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So the Feynman propagator for a Klein Gordon is manifestly Lorentz invariant clearly by looking at the momentum space representation written in terms of Lorentz scalars.

But in the case of the Dirac/ fermion propagator one can express the denominator as a Lorentz invariant, yet the numerator appears Lorentz covariant because of the $\gamma \cdot p$ term. Thus is this indicative of a Lorentz covariance ie under Lorentz transformation there is a change in helicity/ polarisation for Dirac spinors?

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The Dirac propagator $\Delta_{ab}$ is defined to be the solution of the following differential equation

$$ \left(\gamma. \partial + m \right)^{\phantom{a}c}_{a} \Delta_{cb}(x-y) = \delta_{b}^{a} \delta^{(4)}(x-y) $$

subjected to Feynman boundary conditions. The $a,b$ and $c$ are four-dimensional spinor indices.

This $\Delta_{ab}$ is the two-point function of the free theory

$$ \langle \bar{\psi}_{a} (x) \psi_{b} (y) \rangle_{\text{free}} = \Delta_{ab} (x - y) $$

so you are right: due to the two-point function interpretation, you must have Lorentz covariance.

Compare this with a scalar field:

$$ \langle \phi (x) \phi(y) \rangle_{\text{free}} = \Delta(x - y). $$

You can see manifest Lorentz invariance since $\phi$ is a scalar.

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  • $\begingroup$ How do we reconcile the fact that it is a lorentz covariance quantity? does it physically mean that when I measure the propagation of a fermion in two coordinate frames, spin/helicity/something else changes according to two observers? $\endgroup$ – MKF Sep 13 '18 at 10:06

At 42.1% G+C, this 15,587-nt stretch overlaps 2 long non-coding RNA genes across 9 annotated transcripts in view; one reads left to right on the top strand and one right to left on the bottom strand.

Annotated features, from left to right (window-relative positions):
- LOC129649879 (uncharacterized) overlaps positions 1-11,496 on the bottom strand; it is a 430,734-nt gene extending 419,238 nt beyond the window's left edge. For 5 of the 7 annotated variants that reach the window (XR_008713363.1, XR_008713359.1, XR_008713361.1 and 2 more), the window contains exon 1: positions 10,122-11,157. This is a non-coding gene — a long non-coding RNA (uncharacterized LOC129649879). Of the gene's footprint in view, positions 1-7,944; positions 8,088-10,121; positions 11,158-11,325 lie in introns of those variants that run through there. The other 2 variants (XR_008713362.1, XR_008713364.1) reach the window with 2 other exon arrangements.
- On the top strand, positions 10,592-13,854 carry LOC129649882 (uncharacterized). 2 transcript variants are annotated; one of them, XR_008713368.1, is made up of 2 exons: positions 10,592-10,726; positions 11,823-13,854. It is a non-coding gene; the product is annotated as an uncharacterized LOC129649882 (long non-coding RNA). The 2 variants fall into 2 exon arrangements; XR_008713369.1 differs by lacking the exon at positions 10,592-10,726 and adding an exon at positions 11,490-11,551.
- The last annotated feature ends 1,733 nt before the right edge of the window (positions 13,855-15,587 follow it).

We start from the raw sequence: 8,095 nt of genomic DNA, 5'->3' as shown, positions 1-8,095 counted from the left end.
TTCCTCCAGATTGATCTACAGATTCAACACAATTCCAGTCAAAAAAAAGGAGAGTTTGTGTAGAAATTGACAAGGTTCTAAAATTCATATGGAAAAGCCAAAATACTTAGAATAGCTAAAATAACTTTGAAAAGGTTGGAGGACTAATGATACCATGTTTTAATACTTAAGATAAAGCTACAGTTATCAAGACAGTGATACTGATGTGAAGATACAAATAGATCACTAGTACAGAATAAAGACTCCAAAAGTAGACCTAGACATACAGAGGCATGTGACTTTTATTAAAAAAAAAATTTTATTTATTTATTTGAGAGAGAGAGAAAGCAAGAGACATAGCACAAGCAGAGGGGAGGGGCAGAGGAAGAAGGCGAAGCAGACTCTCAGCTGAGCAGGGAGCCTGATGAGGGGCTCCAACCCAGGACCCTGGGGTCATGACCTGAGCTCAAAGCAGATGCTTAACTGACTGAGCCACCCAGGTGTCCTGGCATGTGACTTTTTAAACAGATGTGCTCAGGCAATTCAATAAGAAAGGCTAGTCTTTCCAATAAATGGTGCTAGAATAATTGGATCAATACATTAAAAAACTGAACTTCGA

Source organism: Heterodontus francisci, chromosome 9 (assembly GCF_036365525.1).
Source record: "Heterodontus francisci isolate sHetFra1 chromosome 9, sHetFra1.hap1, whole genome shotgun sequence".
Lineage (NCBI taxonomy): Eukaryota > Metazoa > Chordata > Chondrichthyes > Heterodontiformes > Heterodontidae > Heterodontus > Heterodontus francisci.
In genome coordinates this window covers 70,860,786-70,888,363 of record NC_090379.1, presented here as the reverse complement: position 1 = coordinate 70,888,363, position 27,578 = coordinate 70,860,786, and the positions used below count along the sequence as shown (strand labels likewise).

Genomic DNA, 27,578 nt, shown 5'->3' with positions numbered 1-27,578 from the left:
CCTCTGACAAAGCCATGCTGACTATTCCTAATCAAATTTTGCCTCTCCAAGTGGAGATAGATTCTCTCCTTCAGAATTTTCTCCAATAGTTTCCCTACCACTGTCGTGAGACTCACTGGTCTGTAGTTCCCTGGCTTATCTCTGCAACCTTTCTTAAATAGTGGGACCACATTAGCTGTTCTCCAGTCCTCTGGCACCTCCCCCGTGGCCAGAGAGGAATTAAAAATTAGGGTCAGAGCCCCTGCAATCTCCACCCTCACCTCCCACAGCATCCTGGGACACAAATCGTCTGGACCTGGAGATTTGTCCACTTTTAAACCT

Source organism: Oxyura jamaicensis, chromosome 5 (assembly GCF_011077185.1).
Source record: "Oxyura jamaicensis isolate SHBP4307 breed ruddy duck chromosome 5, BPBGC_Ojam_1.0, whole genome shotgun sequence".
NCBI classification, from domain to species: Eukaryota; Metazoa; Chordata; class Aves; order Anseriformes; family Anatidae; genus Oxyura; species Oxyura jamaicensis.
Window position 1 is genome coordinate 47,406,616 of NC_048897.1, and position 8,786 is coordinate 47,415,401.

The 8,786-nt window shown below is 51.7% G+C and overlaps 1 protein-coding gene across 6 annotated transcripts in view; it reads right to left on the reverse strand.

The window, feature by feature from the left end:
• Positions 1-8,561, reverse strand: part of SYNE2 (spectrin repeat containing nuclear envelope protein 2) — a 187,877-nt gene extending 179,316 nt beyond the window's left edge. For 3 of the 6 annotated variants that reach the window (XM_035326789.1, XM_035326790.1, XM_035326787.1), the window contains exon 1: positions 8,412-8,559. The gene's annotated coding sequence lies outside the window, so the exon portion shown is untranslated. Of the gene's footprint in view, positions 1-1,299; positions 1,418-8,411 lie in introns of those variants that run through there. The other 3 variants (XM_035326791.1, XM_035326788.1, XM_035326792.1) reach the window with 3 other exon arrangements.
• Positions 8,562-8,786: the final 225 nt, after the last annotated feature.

• $\begingroup$ For instance, send $p\rightarrow \Lambda p$, then $\Delta_{fermion} \propto \gamma\cdot (\Lambda^{-1} p) + m$, with the denominator unchanged (in Minkowski spacetime/local inertial frame). So inherently the different coordinate system changed the observed helicity? $\endgroup$ – MKF Sep 13 '18 at 10:09
  • $\begingroup$ How do you reconcile what with what? "does it physically mean that when I measure the propagation of a fermion in two coordinate frames, spin/helicity/something else changes according to two observers?" Yes. If you are worried about this, think a little bit about what the propagator means. $\endgroup$ – OkThen Sep 13 '18 at 18:19
  • $\begingroup$ My intuition tells me because spinors are eigenstates of spin and thus helicity, if I transform the fields, I automatically attain a different projection of helicity along the propagation direction $\endgroup$ – MKF Sep 13 '18 at 18:47
  • $\begingroup$ Only massless spinors are eigenstates of helicity. For massive spinors helicity does not have to be conserved. Now, for massless spinors, take the massless propagator and boost it, then show that the helicity projection remains the same. $\endgroup$ – OkThen Sep 13 '18 at 19:41

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